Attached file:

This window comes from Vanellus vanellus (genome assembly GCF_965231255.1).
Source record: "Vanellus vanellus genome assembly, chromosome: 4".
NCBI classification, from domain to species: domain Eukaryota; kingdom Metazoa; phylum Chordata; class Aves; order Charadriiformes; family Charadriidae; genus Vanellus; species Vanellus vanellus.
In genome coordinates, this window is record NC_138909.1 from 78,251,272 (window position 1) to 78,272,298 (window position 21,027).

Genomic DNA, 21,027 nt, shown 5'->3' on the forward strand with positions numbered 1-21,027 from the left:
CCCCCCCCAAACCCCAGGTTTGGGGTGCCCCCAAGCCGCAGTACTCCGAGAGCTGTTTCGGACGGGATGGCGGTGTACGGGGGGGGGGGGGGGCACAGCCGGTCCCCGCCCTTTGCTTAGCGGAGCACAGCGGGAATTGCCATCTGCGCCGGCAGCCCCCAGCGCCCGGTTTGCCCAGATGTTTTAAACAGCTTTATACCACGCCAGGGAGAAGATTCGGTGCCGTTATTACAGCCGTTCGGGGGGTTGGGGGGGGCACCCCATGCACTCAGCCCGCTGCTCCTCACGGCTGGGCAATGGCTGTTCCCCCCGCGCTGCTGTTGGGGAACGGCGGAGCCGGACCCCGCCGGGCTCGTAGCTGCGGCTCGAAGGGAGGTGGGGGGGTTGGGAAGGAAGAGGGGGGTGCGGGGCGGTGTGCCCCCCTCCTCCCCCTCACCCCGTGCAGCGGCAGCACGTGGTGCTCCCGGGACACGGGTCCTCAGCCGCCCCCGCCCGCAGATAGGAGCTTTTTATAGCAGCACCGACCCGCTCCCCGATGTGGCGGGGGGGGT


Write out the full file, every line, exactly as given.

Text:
This window comes from Vanellus vanellus (genome assembly GCF_965231255.1).
Source record: "Vanellus vanellus genome assembly, chromosome: 4".
NCBI classification, from domain to species: domain Eukaryota; kingdom Metazoa; phylum Chordata; class Aves; order Charadriiformes; family Charadriidae; genus Vanellus; species Vanellus vanellus.
In genome coordinates, this window is record NC_138909.1 from 78,251,272 (window position 1) to 78,272,298 (window position 21,027).

Genomic DNA, 21,027 nt, shown 5'->3' on the forward strand with positions numbered 1-21,027 from the left:
CCCCCCCCAAACCCCAGGTTTGGGGTGCCCCCAAGCCGCAGTACTCCGAGAGCTGTTTCGGACGGGATGGCGGTGTACGGGGGGGGGGGGGGGCACAGCCGGTCCCCGCCCTTTGCTTAGCGGAGCACAGCGGGAATTGCCATCTGCGCCGGCAGCCCCCAGCGCCCGGTTTGCCCAGATGTTTTAAACAGCTTTATACCACGCCAGGGAGAAGATTCGGTGCCGTTATTACAGCCGTTCGGGGGGTTGGGGGGGGCACCCCATGCACTCAGCCCGCTGCTCCTCACGGCTGGGCAATGGCTGTTCCCCCCGCGCTGCTGTTGGGGAACGGCGGAGCCGGACCCCGCCGGGCTCGTAGCTGCGGCTCGAAGGGAGGTGGGGGGGTTGGGAAGGAAGAGGGGGGTGCGGGGCGGTGTGCCCCCCTCCTCCCCCTCACCCCGTGCAGCGGCAGCACGTGGTGCTCCCGGGACACGGGTCCTCAGCCGCCCCCGCCCGCAGATAGGAGCTTTTTATAGCAGCACCGACCCGCTCCCCGATGTGGCGGGGGGGGT